- Profits, not the protection of neighborhoods, is Green Code’s bottom line -
When Mayor Byron Brown announced the Buffalo Green Code back in 2011, city residents were promised a land use plan that would preserve the character of neighborhoods and encourage future development that was consistent with the prevailing patterns. Residents were told that the historic fabric in a neighborhood – typical lot sizes, scale of existing buildings, and the intensity of development – would provide the foundation for future growth. To date, the authors of the Green Code have allowed these lofty principles to be supplanted by a competing set of interests: the desire of developers to maximize profits.
Nowhere is this reality more obvious than in the announced plans for Elmwood Avenue and the residential streets throughout the Elmwood Village and West Side. Three numbers – 225, 5, and 0 – tell a numerical tale about the priorities of the Mayor’s Buffalo Green Code [BGC] team.
Two hundred twenty-five feet (225’) – the maximum lot width in N-2C zones
Virtually the entire Elmwood strip, from Bryant St. north to Forest Ave., is classified as an “N-2C” (Mixed-Use Center) zoning district under the current version of the BGC. As described in the draft plan, “The N-2C zone addresses mixed-use, walkable centers of Buffalo’s most compact neighborhoods, many of which were fully developed before the automobile became prominent.”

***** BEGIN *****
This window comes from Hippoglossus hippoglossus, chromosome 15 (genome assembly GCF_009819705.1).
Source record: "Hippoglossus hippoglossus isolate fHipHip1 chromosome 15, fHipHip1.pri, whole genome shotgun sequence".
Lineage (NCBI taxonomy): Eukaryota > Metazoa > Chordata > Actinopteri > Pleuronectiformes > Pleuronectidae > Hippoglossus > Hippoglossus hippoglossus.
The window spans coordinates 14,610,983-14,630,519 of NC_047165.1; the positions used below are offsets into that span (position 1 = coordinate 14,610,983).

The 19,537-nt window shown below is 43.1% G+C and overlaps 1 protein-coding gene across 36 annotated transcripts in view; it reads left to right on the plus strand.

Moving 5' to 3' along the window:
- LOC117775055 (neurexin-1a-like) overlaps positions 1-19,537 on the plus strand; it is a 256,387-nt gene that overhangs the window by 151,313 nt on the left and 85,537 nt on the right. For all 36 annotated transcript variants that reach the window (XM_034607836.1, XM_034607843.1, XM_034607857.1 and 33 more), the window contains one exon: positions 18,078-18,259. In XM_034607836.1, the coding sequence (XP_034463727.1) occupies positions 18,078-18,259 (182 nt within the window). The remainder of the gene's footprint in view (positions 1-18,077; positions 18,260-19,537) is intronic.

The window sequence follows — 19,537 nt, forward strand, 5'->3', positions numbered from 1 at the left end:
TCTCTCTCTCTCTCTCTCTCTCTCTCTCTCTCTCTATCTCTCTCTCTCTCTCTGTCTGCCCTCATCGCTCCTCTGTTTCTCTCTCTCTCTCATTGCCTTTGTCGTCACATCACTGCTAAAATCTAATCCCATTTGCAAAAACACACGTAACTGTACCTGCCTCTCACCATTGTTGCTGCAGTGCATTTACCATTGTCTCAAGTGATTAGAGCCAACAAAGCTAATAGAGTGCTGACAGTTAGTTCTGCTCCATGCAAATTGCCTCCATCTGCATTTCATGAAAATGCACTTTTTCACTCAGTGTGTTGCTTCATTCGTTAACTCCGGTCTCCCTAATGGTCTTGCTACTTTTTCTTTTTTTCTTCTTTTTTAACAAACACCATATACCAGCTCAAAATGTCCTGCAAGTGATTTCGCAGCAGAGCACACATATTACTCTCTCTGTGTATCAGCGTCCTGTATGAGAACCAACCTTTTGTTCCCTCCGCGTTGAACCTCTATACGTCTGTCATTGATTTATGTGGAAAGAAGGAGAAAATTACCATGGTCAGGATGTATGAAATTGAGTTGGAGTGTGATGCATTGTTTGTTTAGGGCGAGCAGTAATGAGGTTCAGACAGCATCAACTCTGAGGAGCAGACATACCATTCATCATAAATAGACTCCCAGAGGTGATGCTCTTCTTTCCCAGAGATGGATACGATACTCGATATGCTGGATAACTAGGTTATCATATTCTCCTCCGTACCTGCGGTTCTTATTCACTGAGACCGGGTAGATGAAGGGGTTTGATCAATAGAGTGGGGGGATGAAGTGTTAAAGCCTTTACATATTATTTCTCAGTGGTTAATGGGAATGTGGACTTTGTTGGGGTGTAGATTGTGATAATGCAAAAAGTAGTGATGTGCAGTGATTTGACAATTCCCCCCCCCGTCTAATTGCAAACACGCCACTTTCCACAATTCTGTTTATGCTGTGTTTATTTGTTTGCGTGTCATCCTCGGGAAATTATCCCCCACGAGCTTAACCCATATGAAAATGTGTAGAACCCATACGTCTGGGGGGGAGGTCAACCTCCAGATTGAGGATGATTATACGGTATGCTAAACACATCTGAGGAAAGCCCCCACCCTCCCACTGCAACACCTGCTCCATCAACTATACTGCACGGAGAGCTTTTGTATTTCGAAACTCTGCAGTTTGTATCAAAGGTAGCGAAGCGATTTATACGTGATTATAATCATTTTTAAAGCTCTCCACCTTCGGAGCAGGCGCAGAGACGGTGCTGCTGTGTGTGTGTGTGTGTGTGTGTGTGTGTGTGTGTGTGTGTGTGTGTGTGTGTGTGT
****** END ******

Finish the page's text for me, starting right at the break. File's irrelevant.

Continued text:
There are two primary “forms” or “building types” identified for future development on Elmwood Ave. between Bryant and Forest: The “commercial block” building:
and the “Shopfront house”:
According to the “Property Information” data available at the City of Buffalo website [insert link], there are nineteen (19) parcels of land on Elmwood Ave. in the two-block area between the north side of Bryant St. and the south side of W. Utica St. The stretch includes landmarks such as Hodge Liquor and Casa-Di-Pizza, as well as the 2008 Bank of America branch building. The average width of the lots between Bryant and W. Utica is seventy-two feet (72’). The narrowest parcels are 28 feet (28’) wide. The two widest – one containing a gas station/convenience store, the other the Elmwood Square residential tower – are 200-feet (200’) wide.
While the lots between Bryant and W. Utica range in width from 28’ to 200’, the typical parcel on this stretch of Elmwood Ave. is less than 72’ wide, with eight of the nineteen parcels measuring less than 50-feet in width.
The “Elmwood Village” extends northerly down its namesake roadway to Forest Avenue. The last block – beginning at Bird Avenue – has 29 parcels which include such popular eating spots as Pano’s, Vasili’s and Coles, as well as Mr. Goodbar. The average width of the lots on the Elmwood Village’s northernmost block is only forty-four feet (44’). Nearly eighty percent (80%) of the parcels – 23 of 29 – are less than the average width, while the most expansive lot, measuring one hundred forty-three feet (143’) wide, accommodates Pano’s restaurant and its on-site parking lot(s).
Given the typical lot widths on Elmwood Avenue, a fan of the unique character and ambience of the Elmwood Village might expect that the Buffalo Green Code would limit the maximum lot width for future development to somewhere between 40 and 75 feet. After all, the Brown Administration and its consultants promised to preserve the historic fabric of the city’s neighborhoods. Incredibly, the May 2014 Draft Buffalo Green Code – without any explanation – calls for a maximum lot width of two hundred twenty-five feet (225’). That dimension is more than three times the average width of the lots between Bryant and W. Utica, and five times the average width of parcels between Bird and Forest.